19. The learned Subordinate Judge has very elaborately discussed the oral and documentary evidence let in on behalf of D-1 and D-3 regarding these debts and concluded as follow? :-
'First of all, there was no need for the sale of the B schedule land. The debts said to have been discharged from out of the sale proceeds are all bogus. The alienations said to have been made in favour of defendants 2 and 3 cannot, therefore, be supported. The 2nd defendant, one of the alienees, remains ex parte and he does not come forward to contest the suit. It is only the 3rd defendant that is contesting the suit. The sales in favour of defendants 2 and 3, so far as the Interest of the sons of the 1st defendant therein is concerned, must be set aside.'
We have gone through the entire evidence and fed convinced that this conclusion of the learned Subordinate Judge is amply justified by the evidence on record. We do not find sufficient reason to disagree with the finding of the learned Subordinate Judge on this point. This contention No. 2 is not tenable.
20. Contention No. 3: This contention is supported by the learned advocate for D-3 so far as Ex. B-12 is concerned. Issues Nos. 7 and 8 related to the question of D-5's share. Under Issue No. 4, the learned Subordinate Judge considered this point and held that D-2 and D-3 would be entitled to proceed only against one-third share of D-1 and also provided that in setting apart the share of D-1 care will be taken to allot to him such of the properties as are alienated. If under this provision, the properties of B schedule are allotted in entirety to D-1 in the partition by including them in his one-third share, the arrangement would be equitable and no difficulties will arise so far as defendants 2 and 3 are concerned. On behalf of D-1 and D-3, it is contended before us that D-5 cannot challenge the alienations which had been made under Exs. B-3 and B-12.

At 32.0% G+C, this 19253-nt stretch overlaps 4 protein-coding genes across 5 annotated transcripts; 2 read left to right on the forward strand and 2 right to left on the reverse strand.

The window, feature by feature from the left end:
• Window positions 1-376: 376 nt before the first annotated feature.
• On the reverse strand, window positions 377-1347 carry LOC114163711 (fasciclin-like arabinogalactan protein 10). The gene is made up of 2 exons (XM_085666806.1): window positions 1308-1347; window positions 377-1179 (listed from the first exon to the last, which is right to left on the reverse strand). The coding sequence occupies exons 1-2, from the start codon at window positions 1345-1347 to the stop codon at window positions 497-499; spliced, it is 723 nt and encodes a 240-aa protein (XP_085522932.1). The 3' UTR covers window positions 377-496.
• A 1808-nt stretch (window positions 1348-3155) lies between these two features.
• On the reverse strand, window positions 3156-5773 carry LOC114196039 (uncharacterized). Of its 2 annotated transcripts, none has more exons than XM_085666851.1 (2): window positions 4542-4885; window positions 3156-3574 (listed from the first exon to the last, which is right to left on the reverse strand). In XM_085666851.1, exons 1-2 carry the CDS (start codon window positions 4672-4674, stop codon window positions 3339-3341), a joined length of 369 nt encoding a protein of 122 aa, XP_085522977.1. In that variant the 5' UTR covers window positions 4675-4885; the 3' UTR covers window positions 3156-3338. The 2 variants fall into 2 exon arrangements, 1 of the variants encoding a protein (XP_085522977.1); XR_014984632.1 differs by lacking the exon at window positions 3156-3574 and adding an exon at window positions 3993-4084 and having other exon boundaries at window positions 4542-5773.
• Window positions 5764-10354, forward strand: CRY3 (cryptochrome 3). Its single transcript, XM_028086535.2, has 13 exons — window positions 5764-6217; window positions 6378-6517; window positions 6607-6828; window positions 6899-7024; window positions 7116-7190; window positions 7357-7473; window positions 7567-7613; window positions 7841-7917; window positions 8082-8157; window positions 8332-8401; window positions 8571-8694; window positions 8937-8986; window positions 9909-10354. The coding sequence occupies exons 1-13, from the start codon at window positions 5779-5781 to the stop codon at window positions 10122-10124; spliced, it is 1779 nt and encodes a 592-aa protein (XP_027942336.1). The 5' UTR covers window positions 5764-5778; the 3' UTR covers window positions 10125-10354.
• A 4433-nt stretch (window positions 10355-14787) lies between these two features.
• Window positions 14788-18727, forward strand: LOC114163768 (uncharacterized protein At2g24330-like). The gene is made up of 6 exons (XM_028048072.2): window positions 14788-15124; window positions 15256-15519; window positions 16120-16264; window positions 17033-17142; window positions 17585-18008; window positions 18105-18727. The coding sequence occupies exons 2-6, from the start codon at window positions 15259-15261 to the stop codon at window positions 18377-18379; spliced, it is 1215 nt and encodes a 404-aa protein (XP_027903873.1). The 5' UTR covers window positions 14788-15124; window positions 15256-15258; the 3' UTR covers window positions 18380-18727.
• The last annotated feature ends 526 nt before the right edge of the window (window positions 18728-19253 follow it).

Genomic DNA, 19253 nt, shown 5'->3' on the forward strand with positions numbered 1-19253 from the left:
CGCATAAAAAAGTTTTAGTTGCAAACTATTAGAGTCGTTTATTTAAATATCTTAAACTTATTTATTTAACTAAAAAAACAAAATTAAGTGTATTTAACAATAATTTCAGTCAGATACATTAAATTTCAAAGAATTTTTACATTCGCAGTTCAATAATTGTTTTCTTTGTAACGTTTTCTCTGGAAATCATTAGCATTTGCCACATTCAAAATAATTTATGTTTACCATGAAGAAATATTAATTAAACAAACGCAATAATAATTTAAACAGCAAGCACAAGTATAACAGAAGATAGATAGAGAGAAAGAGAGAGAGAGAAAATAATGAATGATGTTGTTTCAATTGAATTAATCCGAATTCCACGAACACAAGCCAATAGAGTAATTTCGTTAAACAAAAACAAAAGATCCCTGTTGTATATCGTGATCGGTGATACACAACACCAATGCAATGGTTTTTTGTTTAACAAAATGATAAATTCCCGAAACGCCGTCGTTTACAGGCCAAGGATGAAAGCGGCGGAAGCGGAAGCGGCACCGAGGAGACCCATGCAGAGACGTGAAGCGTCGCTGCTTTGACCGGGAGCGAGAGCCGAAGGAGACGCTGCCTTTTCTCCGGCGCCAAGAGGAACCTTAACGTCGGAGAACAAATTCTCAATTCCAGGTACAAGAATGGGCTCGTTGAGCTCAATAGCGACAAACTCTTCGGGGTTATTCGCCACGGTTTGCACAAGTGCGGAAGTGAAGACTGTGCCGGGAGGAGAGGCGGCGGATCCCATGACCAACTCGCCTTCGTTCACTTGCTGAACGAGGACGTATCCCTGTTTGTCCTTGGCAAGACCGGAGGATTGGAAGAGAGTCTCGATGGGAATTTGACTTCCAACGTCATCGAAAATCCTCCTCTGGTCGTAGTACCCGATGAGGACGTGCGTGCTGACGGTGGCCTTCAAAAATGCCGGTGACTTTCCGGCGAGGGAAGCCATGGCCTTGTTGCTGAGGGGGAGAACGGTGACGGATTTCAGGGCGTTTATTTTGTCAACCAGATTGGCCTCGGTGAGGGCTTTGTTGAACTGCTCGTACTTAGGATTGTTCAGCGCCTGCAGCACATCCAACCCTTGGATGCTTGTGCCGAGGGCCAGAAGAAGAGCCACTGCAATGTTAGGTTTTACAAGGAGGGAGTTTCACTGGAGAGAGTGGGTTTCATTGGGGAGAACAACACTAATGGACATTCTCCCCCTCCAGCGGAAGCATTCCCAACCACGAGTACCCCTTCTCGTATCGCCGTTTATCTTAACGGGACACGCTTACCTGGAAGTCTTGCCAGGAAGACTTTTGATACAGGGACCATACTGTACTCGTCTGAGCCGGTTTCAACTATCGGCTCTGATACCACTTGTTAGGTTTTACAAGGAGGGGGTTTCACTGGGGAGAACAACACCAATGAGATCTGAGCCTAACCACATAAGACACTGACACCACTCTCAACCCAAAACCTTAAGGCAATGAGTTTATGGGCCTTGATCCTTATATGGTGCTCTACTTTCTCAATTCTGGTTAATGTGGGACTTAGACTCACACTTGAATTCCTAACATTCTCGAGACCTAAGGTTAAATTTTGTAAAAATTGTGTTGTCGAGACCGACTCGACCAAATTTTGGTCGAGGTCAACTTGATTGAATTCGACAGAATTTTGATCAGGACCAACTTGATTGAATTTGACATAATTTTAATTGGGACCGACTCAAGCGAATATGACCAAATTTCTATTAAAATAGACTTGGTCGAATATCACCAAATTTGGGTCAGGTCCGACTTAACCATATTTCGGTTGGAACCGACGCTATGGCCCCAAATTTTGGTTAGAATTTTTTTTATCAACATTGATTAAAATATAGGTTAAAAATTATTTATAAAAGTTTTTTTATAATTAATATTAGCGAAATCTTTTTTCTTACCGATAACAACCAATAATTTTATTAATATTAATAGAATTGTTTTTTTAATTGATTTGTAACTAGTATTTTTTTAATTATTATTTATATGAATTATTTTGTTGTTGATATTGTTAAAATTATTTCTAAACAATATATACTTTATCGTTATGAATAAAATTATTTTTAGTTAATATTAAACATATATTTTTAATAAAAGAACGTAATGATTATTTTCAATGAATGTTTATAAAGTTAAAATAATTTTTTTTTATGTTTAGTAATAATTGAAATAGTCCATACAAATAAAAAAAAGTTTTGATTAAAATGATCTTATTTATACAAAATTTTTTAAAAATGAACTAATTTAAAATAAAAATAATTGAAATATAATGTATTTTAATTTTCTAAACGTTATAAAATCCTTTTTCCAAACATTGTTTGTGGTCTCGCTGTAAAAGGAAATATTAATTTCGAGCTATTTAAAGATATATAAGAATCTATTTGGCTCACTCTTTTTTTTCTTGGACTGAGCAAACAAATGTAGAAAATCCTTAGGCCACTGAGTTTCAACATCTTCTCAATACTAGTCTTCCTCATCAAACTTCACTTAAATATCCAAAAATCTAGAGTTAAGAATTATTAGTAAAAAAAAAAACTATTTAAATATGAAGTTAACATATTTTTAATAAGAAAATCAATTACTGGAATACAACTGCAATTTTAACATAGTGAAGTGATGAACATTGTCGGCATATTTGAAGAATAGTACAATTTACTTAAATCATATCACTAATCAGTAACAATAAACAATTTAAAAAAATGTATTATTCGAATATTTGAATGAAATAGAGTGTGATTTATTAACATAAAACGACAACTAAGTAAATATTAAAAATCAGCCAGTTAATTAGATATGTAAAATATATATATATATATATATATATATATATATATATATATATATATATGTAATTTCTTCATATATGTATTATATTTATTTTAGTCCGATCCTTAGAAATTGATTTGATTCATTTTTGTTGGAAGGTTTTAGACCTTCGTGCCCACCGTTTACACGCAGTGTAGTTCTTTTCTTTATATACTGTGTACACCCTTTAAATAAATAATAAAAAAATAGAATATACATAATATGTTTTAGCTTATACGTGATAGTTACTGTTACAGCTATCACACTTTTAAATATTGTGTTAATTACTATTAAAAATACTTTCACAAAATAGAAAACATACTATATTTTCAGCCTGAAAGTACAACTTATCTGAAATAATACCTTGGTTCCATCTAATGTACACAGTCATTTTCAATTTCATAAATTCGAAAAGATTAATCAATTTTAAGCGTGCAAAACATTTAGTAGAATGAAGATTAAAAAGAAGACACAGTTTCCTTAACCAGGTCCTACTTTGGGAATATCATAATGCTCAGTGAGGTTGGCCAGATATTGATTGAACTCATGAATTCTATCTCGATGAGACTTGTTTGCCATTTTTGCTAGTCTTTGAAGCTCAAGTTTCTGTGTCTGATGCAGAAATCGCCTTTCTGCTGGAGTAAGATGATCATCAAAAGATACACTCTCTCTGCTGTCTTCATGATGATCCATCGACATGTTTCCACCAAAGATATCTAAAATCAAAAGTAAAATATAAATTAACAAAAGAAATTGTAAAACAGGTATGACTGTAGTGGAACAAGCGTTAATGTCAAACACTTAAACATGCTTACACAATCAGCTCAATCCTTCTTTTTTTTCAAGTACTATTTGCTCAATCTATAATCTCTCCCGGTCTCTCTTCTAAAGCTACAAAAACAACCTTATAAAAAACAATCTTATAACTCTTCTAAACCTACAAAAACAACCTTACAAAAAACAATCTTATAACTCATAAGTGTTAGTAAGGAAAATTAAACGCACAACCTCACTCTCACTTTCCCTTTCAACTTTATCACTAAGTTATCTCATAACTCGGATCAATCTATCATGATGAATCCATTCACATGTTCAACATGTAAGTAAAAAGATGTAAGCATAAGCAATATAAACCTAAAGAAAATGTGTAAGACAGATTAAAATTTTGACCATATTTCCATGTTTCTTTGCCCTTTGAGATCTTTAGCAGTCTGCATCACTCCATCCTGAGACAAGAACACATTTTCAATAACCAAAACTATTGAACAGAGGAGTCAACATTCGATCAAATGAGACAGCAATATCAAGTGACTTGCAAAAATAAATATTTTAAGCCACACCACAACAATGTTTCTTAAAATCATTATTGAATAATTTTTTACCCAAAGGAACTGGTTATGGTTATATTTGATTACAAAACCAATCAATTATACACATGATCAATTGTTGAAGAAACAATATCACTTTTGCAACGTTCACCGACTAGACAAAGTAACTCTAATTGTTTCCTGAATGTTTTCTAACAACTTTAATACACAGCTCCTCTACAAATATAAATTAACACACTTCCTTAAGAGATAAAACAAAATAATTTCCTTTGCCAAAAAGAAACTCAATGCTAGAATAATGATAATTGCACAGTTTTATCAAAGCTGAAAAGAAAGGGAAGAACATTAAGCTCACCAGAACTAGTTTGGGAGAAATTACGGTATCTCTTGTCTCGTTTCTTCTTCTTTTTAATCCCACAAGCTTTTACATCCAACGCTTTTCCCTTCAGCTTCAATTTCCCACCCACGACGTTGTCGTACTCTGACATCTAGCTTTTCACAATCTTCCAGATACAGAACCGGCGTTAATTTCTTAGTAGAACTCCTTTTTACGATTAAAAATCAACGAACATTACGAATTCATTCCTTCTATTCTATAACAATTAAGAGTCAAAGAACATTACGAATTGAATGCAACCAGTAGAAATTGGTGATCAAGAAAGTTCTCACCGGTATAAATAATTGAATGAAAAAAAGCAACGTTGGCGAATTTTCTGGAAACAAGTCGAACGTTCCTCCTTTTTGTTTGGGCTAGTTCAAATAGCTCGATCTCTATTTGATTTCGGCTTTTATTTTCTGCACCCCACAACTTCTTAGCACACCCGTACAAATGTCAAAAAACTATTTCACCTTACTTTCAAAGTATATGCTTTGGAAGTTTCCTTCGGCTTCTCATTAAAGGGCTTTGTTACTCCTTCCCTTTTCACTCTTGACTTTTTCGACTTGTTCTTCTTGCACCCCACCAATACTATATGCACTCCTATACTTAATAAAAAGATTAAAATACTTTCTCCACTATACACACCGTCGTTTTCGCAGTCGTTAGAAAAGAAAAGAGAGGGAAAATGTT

21. The learned advocates for D-r and D-3 rely on the decision of the Madras High Court in Vasireddi Balchandrasekhara v. Lakshminarasim-ham, ILR (1040) Mad 913: AIR 1940 Mad 691: 1940-1 Mad LJ 820. In that case, a Division Bench held that, where a Hindu father having only one son mortgaged joint family property for a purpose not binding on the family and another son was born subsequent to the mortgage, the latter could not question the alienation in spite of the fact that there was another member of the joint family at the date of the mortgage who had not consented to the alienation and validated it. The learned Judges based their conclusion relying on the decision of the Privy Council in Lal Bahadur v. Ambika Prasad, ILR 47 All 795: (AIR 1925 PC 264) observing that it was a direct decision on the question and, on that basis, disagreeing with the earlier decisions of the Madras High Court and of the Judicial Committee of the Privy Council in Ramkishore v. Jainarayan, ILR 40 Cal 966 (PC). They also disagreed with the following observations of the Editor of Mayne's Hindu Law, roth Edition, at pages 511 and 512.